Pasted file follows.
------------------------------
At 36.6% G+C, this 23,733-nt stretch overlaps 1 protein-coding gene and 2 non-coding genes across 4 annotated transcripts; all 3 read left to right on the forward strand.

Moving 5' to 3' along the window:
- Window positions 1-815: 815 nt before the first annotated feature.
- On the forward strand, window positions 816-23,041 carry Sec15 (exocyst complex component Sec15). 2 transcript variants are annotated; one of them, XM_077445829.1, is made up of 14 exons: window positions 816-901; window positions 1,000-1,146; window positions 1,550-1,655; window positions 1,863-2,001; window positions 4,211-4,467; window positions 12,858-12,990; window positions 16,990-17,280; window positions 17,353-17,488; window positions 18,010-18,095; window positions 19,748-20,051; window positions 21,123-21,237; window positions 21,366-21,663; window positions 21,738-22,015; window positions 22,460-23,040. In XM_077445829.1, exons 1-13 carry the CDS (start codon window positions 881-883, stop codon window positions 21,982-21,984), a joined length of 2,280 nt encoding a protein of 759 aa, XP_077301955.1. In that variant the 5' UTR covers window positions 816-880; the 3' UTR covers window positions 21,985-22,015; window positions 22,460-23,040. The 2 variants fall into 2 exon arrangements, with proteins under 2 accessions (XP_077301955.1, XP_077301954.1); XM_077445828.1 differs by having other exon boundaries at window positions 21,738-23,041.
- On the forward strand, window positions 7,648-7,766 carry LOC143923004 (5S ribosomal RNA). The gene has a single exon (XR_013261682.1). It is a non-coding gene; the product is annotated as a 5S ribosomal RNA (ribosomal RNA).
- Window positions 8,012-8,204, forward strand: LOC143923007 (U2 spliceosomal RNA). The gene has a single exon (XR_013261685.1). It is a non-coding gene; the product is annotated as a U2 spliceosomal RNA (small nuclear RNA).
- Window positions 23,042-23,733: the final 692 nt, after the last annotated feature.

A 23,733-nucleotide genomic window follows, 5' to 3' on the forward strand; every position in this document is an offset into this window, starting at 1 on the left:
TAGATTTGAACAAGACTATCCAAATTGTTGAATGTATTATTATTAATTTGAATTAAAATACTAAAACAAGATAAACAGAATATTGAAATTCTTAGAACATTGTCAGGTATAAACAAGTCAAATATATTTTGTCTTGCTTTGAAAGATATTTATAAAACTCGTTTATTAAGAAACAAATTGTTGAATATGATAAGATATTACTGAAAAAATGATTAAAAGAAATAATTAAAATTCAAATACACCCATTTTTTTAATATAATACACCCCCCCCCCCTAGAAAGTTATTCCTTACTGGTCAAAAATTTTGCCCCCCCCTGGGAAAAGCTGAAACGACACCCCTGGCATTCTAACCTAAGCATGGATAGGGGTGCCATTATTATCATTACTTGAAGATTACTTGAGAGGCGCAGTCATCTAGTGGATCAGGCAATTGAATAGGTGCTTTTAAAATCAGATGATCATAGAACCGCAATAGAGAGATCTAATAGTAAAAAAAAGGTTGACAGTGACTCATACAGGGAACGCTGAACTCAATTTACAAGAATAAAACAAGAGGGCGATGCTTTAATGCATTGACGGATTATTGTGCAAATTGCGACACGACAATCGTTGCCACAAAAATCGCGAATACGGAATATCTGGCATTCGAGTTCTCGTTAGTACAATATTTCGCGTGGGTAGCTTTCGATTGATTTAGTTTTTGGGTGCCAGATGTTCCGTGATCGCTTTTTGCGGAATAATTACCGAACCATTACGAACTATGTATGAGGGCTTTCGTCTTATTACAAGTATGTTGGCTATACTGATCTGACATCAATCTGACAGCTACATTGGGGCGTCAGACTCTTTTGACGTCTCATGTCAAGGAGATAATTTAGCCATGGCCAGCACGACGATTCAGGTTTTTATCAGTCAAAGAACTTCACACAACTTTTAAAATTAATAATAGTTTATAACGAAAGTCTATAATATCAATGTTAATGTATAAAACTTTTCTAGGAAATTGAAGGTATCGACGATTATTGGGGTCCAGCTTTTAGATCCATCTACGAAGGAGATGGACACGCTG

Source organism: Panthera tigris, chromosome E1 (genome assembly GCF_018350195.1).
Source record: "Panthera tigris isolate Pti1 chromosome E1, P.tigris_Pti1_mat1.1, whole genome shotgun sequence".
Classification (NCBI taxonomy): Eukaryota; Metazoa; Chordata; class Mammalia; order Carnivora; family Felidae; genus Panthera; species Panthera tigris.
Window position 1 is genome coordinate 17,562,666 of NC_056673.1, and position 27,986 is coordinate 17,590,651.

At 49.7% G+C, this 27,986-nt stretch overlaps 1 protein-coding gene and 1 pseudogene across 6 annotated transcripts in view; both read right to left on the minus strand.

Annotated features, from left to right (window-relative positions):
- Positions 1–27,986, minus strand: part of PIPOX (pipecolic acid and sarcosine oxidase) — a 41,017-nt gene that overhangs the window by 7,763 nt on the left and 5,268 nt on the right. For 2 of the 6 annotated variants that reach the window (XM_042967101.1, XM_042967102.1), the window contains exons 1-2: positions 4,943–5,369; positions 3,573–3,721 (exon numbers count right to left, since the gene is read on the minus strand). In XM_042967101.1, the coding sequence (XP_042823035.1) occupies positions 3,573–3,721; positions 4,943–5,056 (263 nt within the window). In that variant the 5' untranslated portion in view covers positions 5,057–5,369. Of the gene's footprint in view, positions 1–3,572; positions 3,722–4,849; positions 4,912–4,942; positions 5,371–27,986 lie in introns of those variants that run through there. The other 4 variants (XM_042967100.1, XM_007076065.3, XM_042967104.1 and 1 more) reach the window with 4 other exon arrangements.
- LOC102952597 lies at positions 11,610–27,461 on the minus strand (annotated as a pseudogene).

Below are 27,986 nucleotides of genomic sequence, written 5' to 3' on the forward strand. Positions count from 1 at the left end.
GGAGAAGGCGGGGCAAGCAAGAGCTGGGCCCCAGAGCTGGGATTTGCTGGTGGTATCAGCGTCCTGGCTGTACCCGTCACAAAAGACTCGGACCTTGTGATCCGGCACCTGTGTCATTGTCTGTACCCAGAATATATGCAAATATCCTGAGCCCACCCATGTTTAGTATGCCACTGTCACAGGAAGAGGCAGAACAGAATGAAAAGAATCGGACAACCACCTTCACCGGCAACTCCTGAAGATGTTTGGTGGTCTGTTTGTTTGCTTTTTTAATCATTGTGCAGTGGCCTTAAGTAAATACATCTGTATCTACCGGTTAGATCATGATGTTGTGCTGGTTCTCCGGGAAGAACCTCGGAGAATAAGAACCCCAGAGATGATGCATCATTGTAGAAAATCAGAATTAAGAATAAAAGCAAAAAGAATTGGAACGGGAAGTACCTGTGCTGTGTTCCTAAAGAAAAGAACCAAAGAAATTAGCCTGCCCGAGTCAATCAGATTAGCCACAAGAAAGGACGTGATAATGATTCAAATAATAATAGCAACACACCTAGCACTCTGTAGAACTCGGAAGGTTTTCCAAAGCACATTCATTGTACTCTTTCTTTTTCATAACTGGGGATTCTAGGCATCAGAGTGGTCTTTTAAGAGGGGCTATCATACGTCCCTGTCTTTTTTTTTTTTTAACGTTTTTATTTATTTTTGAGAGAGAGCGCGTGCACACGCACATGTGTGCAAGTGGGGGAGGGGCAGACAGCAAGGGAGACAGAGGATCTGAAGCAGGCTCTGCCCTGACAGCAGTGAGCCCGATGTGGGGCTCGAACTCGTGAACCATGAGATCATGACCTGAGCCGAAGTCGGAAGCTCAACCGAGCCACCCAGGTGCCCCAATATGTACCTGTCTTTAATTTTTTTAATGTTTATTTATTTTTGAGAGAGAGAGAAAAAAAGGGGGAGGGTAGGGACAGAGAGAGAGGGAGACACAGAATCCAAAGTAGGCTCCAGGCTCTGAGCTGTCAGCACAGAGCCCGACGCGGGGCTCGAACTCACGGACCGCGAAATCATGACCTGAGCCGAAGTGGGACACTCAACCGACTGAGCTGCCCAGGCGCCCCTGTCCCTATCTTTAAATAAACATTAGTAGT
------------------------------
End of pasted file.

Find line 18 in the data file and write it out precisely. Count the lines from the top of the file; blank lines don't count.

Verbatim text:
Below are 27,986 nucleotides of genomic sequence, written 5' to 3' on the forward strand. Positions count from 1 at the left end.